An open design, multicentre, randomized trial of percutaneous transluminal coronary angioplasty versus stenting, with a heparin-coated stent, of totally occluded coronary arteries: rationale, trial design and baseline patient characteristics. Total Occlusion Study of Canada (TOSCA) Investigators.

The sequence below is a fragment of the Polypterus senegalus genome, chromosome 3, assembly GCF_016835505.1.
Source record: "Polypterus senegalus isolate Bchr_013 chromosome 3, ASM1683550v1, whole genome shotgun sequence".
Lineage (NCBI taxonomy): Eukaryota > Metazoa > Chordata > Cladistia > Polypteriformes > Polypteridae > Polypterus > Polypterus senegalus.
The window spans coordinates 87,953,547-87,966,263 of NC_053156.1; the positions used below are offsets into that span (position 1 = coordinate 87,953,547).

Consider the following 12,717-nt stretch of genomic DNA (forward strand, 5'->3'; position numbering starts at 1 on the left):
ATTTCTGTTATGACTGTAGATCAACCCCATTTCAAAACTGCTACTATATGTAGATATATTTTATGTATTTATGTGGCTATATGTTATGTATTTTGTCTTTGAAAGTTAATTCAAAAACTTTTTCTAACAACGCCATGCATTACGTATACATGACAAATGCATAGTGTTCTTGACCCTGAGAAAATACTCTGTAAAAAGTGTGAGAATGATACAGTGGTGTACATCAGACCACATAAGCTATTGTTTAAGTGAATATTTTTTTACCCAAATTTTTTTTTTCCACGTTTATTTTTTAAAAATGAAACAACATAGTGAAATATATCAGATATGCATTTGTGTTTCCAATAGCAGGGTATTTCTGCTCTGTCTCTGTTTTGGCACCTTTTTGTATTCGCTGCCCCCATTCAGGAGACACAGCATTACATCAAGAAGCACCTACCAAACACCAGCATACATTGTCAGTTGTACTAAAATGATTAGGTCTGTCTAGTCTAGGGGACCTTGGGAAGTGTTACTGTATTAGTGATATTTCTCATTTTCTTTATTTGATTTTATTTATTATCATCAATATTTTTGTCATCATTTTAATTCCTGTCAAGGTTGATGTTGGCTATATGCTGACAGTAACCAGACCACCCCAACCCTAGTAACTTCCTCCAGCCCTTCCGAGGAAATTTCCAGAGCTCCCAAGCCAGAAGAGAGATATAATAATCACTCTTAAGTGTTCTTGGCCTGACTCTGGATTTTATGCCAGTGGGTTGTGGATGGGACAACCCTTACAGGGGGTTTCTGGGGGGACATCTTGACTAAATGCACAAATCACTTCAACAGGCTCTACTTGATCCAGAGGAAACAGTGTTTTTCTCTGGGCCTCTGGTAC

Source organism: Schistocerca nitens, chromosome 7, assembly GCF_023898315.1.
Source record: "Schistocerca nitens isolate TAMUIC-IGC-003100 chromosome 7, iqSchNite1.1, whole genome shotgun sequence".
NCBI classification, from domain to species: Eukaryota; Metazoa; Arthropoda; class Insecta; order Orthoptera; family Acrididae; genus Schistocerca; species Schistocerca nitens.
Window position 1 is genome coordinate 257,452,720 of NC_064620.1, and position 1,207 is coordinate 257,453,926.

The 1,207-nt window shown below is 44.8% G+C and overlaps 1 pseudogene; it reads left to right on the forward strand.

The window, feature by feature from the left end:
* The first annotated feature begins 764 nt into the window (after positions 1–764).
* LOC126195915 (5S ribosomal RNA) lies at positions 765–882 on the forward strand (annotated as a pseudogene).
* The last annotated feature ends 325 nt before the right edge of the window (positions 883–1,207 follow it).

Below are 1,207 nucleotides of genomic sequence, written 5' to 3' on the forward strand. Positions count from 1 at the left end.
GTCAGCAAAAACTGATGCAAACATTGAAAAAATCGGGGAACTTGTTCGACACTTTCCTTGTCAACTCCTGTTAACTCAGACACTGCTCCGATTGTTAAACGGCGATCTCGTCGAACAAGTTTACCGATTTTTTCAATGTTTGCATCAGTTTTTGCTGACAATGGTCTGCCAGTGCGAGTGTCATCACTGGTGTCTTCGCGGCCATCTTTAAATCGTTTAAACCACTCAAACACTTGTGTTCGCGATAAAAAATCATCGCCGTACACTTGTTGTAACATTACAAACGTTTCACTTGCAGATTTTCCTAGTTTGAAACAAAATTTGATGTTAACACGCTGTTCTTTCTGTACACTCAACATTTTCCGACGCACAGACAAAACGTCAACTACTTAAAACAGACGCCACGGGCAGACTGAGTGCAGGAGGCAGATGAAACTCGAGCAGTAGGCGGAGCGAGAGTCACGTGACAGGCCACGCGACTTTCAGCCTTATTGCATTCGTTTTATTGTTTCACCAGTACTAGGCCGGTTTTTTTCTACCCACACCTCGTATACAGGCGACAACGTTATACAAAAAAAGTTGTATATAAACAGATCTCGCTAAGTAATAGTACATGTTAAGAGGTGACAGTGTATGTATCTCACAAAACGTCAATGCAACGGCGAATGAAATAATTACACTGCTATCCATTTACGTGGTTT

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BACKGROUND: Percutaneous transluminal coronary angioplasty (PTCA) of totally occluded coronary arteries is performed in a variety of clinical settings and for a variety of indications. Most commonly it is performed for relief of symptoms of myocardial ischemia. Studies have also suggested that PTCA of occluded arteries beyond the acute phase of myocardial infarction may improve left ventricular function even in the absence of objective evidence of ischemia. One of the major limitations of total occlusion PTCA is a high rate of reocclusion, reported to be as high as 40%. Recently, small studies have suggested that stenting may improve the long term outcome after PTCA of total coronary occlusions. OBJECTIVES: To determine in a prospective, randomized trial whether long term patency and clinical outcome following successful PTCA of a totally occluded coronary can be improved by the use of of a heparin-coated stent. PATIENTS AND METHODS: Subjects were randomly assigned to one of two strategies once the guide wire had crossed the occluded segment of the target artery: PTCA alone, or PTCA followed by insertion of Palmaz-Shatz heparin-coated stent(s). Randomization was stratified according to duration of the coronary occlusion: six weeks or less, and more than six weeks. The primary end-point is failure of sustained patency (Thrombolysis in Myocardial Infarction [TIMI] flow grade less than 3) at six months. Secondary end-points are change in minimal luminal diameter, target vessel revascularization at one year, cardiovascular events at one year, and change in global and regional left ventricular function. BASELINE CHARACTERISTICS: All 410 patients have been randomly assigned to the PTCA alone (n = 208) or PTCA plus stent (n = 202) group. Mean age was 58 +/- 11 years and 18% were female. Prior myocardial infarction had been documented in 67% of patients. The duration of occlusion was six weeks or less in 40% and more than six weeks in 60% of patients. In 64% of patients TIMI flow was grade 0 and in 36% it was grade 1. STUDY IMPLICATIONS: The trial will demonstrate whether the use of a heparin-bonded stent can improve long term patency and clinical outcome in patients undergoing clinically indicated PTCA of totally occluded coronary arteries. If a significant reduction in reocclusion and clinical events is demonstrated, the Total Occlusion Study of Canada (TOSCA) would offer a more effective long term revascularization strategy in future trials testing the open artery hypothesis.
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